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Financial planners will be able to break the financial advice law with impunity unless a client takes private action, the government says.
An explanatory memorandum tabled with the changes to Labor's Future of Financial Advice legislation says the Australian Securities and Investments Commission ''will not take enforcement action in relation to the specific FOFA provisions that the government is planning to repeal''.
''For example, ASIC will not take action for breaches of the section which requires fee disclosure statements to be provided to retail clients with ongoing fee arrangements entered into before July 1, 2013,'' the memorandum says.
The disclosure requirement is due to bite at the end of June when financial planners will be required to send statements to their long-term clients telling them how much money they are continuing to be paid from their accounts.
In an effort to stop this should the legislative changes not be approved by the Senate, the memorandum foreshadows regulations that would achieve the same effect and then be withdrawn when and if the Senate approved the changes.
The unusual provision was crafted by the then assistant treasurer Arthur Sinodinos before he stepped aside on Wednesday over his involvement in a NSW Independent Commission Against Corruption hearing. It is justified because of the ''time sensitive'' nature of the proposed changes.
Introduced at the same time as the Prime Minister's red tape reduction package, the changes would also remove the catch-all requirement for financial planners to act in the ''best interests'' of their clients and re-allow ''conflicted remuneration'' in some circumstances.
The assurance that financial planners could disobey the present law free from prosecution is not complete. The memorandum says: ''ASIC's stance does not remove a client's right to take private action against a provider.''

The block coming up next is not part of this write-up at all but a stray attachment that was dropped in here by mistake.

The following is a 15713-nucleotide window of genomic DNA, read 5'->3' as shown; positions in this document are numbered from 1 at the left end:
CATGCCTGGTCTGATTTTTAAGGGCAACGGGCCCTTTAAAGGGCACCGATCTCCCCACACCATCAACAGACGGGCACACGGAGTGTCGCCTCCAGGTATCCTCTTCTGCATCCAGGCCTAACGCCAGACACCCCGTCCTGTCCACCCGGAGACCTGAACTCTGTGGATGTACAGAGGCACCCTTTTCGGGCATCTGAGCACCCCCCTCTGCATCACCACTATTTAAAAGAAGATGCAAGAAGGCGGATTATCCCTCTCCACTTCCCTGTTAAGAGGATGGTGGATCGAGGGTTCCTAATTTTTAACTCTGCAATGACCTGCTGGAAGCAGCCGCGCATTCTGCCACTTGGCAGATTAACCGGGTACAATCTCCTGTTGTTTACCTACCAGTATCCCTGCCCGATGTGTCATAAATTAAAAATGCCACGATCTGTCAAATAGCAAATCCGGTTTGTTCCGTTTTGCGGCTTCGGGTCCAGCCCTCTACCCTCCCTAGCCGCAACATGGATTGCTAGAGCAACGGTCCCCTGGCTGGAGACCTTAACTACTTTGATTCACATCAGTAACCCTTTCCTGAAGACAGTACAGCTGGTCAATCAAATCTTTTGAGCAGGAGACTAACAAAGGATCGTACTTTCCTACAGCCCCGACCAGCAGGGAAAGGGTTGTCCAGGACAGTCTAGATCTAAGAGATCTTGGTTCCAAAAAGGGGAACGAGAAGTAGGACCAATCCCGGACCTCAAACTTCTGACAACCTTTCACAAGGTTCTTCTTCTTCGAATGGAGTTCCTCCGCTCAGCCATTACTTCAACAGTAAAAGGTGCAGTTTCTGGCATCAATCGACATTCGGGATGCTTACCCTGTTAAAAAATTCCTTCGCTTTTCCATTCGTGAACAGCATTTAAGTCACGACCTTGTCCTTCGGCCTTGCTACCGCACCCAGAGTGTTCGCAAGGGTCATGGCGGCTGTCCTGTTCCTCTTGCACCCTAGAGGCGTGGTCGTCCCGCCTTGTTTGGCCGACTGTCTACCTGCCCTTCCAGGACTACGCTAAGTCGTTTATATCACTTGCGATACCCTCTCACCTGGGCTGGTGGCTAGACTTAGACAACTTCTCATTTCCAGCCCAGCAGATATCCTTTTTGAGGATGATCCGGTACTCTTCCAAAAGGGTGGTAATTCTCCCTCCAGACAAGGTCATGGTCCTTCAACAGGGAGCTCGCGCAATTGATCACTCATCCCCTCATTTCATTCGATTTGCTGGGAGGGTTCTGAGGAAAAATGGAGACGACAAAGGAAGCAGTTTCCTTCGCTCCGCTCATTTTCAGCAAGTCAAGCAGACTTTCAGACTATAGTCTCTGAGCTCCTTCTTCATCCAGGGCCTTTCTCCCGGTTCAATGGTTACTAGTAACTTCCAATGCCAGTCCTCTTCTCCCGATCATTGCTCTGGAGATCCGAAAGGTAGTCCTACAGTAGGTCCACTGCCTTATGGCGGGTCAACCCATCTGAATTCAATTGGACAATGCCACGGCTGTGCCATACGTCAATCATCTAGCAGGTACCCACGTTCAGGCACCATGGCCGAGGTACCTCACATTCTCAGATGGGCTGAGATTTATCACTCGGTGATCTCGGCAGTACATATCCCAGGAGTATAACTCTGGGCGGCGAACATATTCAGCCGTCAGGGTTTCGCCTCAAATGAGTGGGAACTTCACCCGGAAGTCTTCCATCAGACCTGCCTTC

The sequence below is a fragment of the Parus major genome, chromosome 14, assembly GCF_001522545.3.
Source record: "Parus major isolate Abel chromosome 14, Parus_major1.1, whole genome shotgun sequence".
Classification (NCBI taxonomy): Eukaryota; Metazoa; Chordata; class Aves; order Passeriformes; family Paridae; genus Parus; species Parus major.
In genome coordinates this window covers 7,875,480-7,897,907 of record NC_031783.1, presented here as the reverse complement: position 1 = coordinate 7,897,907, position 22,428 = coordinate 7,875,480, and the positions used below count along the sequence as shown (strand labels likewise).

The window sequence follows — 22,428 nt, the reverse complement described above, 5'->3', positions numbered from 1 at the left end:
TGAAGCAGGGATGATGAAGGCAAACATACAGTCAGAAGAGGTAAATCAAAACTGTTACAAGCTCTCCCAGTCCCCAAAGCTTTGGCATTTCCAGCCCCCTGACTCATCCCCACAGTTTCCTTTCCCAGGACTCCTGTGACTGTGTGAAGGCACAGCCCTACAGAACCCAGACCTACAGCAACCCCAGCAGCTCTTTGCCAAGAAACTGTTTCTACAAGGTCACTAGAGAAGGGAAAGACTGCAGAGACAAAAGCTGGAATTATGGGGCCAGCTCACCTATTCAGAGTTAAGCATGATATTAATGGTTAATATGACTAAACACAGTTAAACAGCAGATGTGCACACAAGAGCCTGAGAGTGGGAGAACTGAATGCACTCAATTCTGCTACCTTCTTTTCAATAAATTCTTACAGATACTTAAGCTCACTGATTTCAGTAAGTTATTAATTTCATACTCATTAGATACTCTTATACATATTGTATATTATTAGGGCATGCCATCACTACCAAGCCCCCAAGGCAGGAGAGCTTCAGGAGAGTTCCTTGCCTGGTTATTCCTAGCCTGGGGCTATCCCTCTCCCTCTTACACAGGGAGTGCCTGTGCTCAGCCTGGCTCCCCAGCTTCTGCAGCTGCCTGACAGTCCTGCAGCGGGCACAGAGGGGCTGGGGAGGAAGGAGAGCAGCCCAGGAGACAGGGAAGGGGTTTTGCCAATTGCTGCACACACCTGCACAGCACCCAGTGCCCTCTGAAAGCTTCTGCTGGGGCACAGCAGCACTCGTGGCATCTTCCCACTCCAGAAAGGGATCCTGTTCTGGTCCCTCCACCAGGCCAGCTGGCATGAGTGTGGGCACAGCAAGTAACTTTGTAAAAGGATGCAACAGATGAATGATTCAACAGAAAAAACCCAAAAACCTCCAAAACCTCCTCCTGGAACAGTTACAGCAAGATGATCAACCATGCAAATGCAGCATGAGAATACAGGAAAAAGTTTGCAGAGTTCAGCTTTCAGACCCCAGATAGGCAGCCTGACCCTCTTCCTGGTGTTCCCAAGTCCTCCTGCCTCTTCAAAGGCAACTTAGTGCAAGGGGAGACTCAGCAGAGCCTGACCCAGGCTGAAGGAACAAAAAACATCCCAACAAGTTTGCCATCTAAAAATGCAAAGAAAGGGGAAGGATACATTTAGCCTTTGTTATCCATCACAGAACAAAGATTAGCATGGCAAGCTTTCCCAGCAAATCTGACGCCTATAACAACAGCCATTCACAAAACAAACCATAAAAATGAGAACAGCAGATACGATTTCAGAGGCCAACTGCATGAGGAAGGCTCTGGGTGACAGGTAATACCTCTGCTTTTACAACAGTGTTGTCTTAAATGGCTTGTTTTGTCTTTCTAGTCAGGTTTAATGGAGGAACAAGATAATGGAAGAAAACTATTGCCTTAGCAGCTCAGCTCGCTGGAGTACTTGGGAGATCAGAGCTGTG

Industry Super Australia urged the government to back away from the measures. ''The risks are too great,'' chief executive David Whiteley said. ''There would be merit in bringing together the industry to explore opportunities for a sustainable policy outcome that allows consumers to have confidence in advice provided to them.''
Another measure introduced with the red-tape reduction bills abolishes the Australian Charities and Not-For-Profits Commission. The commission is a one-stop regulator that enables charities and not-for-profits to deal with a case manager rather than many organisations. Forty organisations including the RSPCA, Wesley Mission Victoria and Lifeline signed an open letter to the Prime Minister asking for the ACNC to stay. In an apparent concession, the repeal bill refers to its replacement by ''a successor agency''.
Other expected changes missing from the bills introduced with the Prime Minister's deregulation statement include the axing of gender-reporting rules for company boards and a rule that allows as few as 100 shareholders in a public company to call an extraordinary general meeting. Both proposals have been held back to allow more consultation.
The government will ask the Parliament to vote on the measures on March 26.